In the U.S. presidential election campaign, Democratic candidate Barack Obama
focused on national security Wednesday, while his Republican counterpart, John
McCain, spent time discussing education. Some new public opinion polls show
Obama with a lead over McCain, and VOA National correspondent Jim Malone has
more from Washington.
Obama said his intention to wind down the U.S. involvement in Iraq would allow the United States to take the lead in securing nuclear materials around the world.
"For the amount of money that we are spending in Iraq in one month, if that same amount of money was spent over the course of the next four years, we could lock up all the loose nuclear material that exists out there," said Barack Obama. "That strikes me as a good investment to make."
Obama's Republican opponent, Senator John McCain, focused on education reform during a speech in Cincinnati, Ohio, to the National Association for the Advancement of Colored People, a leading civil rights organization.
McCain said if elected he would make it easier for parents in low income areas to send their children to better performing private schools as an alternative to public education.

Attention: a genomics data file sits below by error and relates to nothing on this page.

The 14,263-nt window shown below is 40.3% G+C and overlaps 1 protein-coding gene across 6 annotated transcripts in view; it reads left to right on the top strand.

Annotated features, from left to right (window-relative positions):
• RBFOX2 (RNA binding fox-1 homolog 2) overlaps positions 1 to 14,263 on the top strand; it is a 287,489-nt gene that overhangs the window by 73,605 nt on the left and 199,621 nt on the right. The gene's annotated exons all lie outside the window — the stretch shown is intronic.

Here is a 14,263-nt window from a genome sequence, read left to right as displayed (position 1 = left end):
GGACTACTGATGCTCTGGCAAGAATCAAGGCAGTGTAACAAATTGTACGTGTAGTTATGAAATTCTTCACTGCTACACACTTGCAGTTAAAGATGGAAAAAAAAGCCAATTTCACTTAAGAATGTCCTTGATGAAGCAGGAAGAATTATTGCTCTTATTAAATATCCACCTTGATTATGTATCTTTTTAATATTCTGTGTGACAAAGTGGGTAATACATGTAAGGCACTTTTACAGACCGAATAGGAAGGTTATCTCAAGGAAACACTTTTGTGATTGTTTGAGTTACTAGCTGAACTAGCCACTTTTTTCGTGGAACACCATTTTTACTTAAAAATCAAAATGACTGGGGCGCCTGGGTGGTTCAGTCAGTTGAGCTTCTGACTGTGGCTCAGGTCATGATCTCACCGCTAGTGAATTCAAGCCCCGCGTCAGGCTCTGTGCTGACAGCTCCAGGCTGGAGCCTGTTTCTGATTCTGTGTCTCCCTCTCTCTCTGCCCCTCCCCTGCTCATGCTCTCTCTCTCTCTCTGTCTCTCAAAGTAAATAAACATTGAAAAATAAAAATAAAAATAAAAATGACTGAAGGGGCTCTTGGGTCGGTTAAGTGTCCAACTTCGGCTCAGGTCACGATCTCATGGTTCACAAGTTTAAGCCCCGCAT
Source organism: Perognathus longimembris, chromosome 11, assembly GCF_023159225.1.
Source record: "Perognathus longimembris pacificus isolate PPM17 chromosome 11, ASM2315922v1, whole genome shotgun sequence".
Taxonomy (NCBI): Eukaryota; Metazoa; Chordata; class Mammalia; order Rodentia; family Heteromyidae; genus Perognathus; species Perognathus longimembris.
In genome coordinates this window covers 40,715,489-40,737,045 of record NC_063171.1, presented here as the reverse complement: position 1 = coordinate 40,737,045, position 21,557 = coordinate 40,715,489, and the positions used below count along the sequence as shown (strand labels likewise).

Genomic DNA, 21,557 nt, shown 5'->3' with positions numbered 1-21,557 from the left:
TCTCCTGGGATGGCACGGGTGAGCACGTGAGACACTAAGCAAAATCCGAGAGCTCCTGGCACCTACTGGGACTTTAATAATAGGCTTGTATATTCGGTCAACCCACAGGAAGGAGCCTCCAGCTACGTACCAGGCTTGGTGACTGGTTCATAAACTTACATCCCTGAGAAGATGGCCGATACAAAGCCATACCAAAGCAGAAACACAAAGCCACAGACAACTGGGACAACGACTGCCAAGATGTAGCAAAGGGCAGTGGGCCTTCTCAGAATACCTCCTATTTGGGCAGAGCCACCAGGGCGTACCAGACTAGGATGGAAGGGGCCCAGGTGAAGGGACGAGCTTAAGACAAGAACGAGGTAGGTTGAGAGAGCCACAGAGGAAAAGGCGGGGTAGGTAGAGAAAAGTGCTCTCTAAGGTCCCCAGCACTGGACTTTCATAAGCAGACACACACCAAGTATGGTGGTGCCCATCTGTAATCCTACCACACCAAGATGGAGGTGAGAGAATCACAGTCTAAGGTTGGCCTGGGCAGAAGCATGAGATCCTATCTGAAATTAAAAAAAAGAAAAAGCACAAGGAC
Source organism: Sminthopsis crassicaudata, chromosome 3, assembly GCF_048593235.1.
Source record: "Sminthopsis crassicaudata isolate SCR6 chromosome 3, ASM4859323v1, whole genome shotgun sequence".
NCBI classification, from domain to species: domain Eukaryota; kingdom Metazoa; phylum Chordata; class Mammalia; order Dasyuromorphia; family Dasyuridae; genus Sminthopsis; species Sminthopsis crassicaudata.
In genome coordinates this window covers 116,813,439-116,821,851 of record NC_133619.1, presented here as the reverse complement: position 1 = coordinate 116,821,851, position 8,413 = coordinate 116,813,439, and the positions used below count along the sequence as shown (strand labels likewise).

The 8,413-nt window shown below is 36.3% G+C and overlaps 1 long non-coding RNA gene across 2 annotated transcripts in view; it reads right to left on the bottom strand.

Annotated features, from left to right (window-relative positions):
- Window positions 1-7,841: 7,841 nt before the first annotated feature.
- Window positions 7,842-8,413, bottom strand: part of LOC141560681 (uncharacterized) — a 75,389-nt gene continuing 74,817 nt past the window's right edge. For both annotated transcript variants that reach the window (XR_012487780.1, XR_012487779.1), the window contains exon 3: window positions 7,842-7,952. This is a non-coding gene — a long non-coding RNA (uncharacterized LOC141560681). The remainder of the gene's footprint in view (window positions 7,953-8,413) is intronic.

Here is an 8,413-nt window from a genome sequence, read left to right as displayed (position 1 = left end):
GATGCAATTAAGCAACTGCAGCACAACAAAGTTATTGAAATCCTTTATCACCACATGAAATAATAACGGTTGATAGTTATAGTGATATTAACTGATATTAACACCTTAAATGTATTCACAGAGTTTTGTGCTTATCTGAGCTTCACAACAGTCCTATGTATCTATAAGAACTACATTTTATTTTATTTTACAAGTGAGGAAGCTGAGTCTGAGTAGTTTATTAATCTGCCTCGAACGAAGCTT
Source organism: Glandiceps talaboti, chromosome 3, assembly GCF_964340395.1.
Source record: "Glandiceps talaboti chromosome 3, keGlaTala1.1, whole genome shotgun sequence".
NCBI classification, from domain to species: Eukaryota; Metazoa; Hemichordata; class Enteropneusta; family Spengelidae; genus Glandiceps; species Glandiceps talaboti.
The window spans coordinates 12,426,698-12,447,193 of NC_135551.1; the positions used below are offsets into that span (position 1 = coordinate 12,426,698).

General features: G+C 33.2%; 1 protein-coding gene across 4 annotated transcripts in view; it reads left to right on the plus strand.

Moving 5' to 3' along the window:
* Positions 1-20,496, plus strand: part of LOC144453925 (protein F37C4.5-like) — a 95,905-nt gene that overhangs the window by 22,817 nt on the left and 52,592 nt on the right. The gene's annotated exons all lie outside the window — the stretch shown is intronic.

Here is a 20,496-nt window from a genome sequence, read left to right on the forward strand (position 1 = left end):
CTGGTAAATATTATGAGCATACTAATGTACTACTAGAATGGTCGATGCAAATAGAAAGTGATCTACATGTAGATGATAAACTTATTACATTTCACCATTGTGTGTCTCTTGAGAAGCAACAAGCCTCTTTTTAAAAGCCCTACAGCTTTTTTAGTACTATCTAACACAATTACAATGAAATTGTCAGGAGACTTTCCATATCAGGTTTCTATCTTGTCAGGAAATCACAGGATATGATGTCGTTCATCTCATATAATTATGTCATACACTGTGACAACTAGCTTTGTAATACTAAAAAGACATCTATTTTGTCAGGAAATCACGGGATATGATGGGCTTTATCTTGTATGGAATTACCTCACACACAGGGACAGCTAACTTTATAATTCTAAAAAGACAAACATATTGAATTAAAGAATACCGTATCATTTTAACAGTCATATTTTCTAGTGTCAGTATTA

McCain also spoke about the weakened domestic economy, which public opinion polls indicate is the top issue in the election campaign for voters.
The presumptive Republican nominee reiterated his commitment to cutting taxes.
"I believe that in a troubled economy where folks are struggling to afford the necessities of life, higher taxes are the last thing we need," said John McCain. "The economy is not hurting because workers and businesses are under-taxed."
Three new public opinion polls give Senator Obama a lead over Senator McCain of between six and nine points. The surveys were conducted by CBS News and the New York Times, ABC News and the Washington Post, and Quinnipiac University in Connecticut.
The CBS News-New York Times poll also suggests a racial divide remains among American voters. That survey found that 55 percent of white voters believe race relations in the country are good at the present time, while only 29 percent of African-Americans feel the same way.
However, majorities of both blacks and whites did agree that the country is ready for an African-American president.